One of the hurdles for publishers wanting to bring out translated books in English, particularly in the non-fiction sector, is finding someone to translate them well. We now have a number of training programmes, networks and awards for budding translators of novels, but non-fiction has proved trickier. For me, translating non-fiction is a slightly different challenge to translating prose – and a whole different ball-game to translating poetry.
A non-fiction translator needs to get the right register and thoroughly understand the original, has to either know about or research the field in question and particularly its terminology, and must be familiar with the traditions and expectations around non-fiction writing in their target language. While you could say fiction translators do that too, non-fiction translators do it all to a much greater extent. So how can publishers find people to do that well?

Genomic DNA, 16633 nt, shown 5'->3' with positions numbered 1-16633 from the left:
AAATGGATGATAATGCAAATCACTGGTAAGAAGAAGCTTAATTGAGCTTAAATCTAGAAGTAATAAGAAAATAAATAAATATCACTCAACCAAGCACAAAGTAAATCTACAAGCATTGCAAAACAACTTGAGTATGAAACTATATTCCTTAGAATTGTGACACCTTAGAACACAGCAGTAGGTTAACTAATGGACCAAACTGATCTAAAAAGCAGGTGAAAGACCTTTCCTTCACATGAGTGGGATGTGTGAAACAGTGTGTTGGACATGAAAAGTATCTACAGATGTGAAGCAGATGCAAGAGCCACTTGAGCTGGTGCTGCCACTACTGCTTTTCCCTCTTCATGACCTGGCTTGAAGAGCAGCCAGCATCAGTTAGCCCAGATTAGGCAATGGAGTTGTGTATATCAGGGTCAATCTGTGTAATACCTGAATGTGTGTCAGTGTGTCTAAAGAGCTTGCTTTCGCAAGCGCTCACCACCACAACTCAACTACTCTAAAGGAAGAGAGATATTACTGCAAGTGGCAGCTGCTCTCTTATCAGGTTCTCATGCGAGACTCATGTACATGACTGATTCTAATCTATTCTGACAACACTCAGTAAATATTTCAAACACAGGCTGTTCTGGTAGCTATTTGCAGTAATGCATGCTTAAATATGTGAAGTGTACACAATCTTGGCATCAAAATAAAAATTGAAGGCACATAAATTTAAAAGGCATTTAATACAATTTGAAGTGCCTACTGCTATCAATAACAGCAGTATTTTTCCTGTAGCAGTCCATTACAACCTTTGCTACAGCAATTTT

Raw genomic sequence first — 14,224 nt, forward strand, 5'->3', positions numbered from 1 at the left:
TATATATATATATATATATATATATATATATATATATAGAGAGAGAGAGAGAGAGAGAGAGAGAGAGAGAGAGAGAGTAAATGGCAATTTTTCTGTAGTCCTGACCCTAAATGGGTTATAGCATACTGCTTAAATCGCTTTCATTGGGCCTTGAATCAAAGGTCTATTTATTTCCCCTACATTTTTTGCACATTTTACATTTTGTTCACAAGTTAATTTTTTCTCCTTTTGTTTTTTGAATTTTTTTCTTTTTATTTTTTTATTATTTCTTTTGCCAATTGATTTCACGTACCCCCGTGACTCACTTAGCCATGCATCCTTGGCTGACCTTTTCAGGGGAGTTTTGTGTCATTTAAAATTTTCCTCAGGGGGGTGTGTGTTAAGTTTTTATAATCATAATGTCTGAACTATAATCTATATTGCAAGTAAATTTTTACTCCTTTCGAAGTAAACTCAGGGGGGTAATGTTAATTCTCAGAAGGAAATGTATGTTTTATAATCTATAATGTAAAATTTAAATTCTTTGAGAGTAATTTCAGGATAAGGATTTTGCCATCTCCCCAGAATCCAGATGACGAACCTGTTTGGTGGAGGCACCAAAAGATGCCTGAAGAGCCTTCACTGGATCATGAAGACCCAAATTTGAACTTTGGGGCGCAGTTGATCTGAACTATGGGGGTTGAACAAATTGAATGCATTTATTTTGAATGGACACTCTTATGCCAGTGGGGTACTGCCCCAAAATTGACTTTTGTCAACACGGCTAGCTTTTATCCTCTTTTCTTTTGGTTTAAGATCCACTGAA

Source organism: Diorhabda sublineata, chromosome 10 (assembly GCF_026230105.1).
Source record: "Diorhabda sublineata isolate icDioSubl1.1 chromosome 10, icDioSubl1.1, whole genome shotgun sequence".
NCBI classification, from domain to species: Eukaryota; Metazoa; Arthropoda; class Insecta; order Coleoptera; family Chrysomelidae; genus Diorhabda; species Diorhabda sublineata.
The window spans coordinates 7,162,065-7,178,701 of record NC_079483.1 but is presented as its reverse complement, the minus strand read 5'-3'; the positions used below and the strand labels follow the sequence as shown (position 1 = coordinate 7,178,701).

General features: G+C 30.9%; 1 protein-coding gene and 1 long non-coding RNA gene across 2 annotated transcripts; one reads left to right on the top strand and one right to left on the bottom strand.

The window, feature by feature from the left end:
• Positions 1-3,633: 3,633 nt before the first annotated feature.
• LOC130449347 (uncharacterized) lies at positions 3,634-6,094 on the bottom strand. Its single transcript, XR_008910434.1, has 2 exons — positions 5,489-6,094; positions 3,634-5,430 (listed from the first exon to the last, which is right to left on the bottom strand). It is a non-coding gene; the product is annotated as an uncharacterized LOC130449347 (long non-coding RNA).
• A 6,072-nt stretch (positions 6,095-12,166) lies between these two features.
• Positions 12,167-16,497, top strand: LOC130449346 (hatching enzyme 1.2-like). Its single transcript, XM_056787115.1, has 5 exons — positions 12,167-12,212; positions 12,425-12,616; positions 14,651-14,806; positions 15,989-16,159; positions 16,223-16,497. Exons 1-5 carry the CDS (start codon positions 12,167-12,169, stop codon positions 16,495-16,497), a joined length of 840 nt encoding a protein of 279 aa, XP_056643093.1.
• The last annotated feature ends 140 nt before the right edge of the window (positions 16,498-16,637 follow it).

Geisteswissenschaften International is a body set up to encourage non-fiction translations from German to English, providing funding for selected books partly so that academics can continue to write about complex ideas in their native language and still find a large readership. They've now teamed up with the German Book Office in New York to sponsor a competition for emerging non-fiction translators. The details are all in this leaflet – anyone can enter, as long as you haven't published more than one book-length translation before. There are cash prizes and one of the judges is my award-winning translator friend Shelley Frish, so you know the winners will be pretty darn good. Deadline is the first of December.